Coastal communities at the forefront of climate change reveal valuable approaches to foster adaptability and resilience, according to a worldwide analysis of small-scale fisheries by Stanford University researchers.
Globally important for both livelihood and nourishment, small-scale fisheries employ about 90 percent of the world’s fishers and provide half the fish for human consumption. Large-scale shocks – like natural disasters, weather fluctuations, oil spills and market collapse – can spell disaster, depending on the fisheries’ ability to adapt to change. In an assessment of 22 small-scale fisheries that experienced stressors, researchers revealed that diversity and flexibility are among the most important adaptive capacity factors overall, while access to financial assets was not as important for individual households as it was at the community scale. The research was published Jan. 23 in the journal Climatic Change.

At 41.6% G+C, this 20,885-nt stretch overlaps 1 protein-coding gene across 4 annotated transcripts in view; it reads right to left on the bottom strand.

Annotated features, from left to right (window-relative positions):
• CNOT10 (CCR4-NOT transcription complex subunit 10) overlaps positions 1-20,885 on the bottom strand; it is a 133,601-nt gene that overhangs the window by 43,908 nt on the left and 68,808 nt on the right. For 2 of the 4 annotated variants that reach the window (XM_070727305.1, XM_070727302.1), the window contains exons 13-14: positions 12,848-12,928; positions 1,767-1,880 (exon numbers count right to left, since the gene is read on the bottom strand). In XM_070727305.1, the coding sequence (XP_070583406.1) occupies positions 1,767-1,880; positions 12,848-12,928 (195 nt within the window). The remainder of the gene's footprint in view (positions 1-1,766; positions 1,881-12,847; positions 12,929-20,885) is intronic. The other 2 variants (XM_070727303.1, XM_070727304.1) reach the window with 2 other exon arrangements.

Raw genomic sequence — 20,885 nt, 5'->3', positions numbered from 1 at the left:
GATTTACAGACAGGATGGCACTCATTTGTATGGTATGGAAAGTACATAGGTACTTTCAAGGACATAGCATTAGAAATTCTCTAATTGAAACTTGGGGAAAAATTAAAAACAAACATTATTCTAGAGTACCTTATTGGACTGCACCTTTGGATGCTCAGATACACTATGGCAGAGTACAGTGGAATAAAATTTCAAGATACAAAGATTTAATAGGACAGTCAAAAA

“The idea of assets not being essential at the household level is an empowering finding because we looked at a lot of places in developing nations without a lot of assets,” said lead author Kristen Green, a PhD student in the Emmett Interdisciplinary Program in Environment and Resources (E-IPER) at Stanford’s School of Earth, Energy & Environmental Sciences (Stanford Earth). “It shows we can invest in non-financial or non-asset-based adaptive mechanisms, and fishers can still adapt.”
Study co-authors include Josheena Naggea, a 2017 EDGE Fellow, Francisca Santana, a 2016 EDGE Fellow, Shannon Swanson, a 2016 SGF and 2020 Lieberman Fellow, and William Oestreich, a 2017 SGF Fellow.